Sowing the seed to save Shetland aets

Pioneering research is being carried out to save a traditional Shetland crop and the unique crafts it sustains.

Heritage experts Eve Eunson and Samantha Dennis are hoping to gain a greater understanding of Shetland aets (oats), including where they are grown and by whom –  and to encourage more people to get involved.

Once widely cultivated for various uses ranging from thatching roofs to feeding livestock, its production has declined dramatically, so much so that the true Shetland variety has now become precariously scarce.

Shetland Amenity Trust has commissioned the project as part of its commitment to promote critically endangered straw craft techniques, which use the aets.

Recent months have seen renewed interest in straw crafts, with the Shetland Museum running a series of popular winter workshops.

Joanne Flaws Jamieson with some of the rope she made at the winter straw workshop. Photo: Dave Donaldson.
Joanne Flaws Jamieson with some of the rope she made at the winter straw workshop. Photo: Dave Donaldson.

However, this new focus has also highlighted concerns over procuring large quantities of aets to meet the demand.

Ms Eunson said her interest in aets had grown from her previous project exploring the traditional chairs of Fair Isle, where she is from.

Her highly regarded research led to the Fair Isle strawback chair’s inclusion in the Heritage Craft Associations’s red list of critically endangered crafts.

She said it also saw her “delving down the straw rabbit hole” which involved many conversations trying to find out who was still growing aets.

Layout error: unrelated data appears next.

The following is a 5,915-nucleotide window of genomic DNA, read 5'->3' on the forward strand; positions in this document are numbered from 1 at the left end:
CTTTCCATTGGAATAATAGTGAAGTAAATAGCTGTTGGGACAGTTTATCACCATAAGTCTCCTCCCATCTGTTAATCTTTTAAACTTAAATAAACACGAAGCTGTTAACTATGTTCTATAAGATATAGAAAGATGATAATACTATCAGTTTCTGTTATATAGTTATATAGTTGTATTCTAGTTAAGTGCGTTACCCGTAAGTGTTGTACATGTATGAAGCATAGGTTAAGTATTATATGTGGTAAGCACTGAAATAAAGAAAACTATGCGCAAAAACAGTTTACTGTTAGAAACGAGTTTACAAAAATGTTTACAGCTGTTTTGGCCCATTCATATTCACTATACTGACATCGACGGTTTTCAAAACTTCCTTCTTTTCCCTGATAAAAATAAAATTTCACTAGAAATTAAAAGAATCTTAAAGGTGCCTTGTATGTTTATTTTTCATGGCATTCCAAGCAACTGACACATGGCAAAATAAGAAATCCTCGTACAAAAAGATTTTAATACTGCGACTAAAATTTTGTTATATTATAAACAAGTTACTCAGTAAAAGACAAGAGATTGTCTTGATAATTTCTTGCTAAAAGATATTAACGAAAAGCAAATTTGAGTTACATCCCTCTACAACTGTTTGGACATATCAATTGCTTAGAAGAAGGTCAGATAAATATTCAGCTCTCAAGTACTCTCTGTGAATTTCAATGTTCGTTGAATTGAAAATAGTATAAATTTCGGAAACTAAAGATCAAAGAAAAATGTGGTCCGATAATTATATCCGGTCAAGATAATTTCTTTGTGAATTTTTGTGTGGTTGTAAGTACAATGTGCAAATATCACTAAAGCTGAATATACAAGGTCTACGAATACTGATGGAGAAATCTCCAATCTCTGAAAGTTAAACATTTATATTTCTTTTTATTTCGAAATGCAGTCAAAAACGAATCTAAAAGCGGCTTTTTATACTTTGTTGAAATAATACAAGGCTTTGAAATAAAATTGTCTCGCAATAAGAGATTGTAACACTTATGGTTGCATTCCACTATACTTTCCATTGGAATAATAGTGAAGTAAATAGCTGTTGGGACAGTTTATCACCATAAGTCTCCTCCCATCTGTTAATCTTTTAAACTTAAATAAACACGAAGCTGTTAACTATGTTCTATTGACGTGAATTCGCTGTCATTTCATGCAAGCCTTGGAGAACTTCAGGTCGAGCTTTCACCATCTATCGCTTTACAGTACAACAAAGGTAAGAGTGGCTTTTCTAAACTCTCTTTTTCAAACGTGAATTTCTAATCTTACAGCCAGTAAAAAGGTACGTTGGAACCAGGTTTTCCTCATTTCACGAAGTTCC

Pretty soon, it became concerningly apparent that many of those who had been known for Shetland aets were no longer growing the crop.

Difficult to grow and with few modern applications, Ms Eunson found there was little appetite for Shetland aets.

Straw crafting at the Shetland Museum. Photo: SAT.
Straw crafting at the Shetland Museum. Photo: SAT.

When speaking to crofters about the crop’s decline, however, she said it seemed to spark “passion” and “motivation” to help preserve it.

“It’s really exciting,” she said.

“People seem to be really engaged with the crafts and producing straw for that purpose.

“There’s also a lot of interest in crofting heritage, with people moving away from producing lots of sheep towards more diverse forms of crofting.”

Ms Eunson hopes the project can help focus that interest and inspire a resurgence in aets growing to sustain the flourishing interest in straw crafts.

“Over the next few months we hope to gain a solid understanding of what is still being grown in Shetland and by whom and establish a bank of interested growers which we hope will include community groups with land available,” she said.

“We know that true Shetland aets seed is very scarce, so it is important that we encourage people to grow the crop in a sustainable way free from any cross-pollination from other crops which may dilute the strain.

“This winter’s consultation will help us develop a strategy for how to encourage and support more growers for 2024 without risking the precariously low stock of original seed.”

Dr Dennis, who runs an archaeological consultancy service, started learning to make Shetland coiled straw baskets 10 years ago.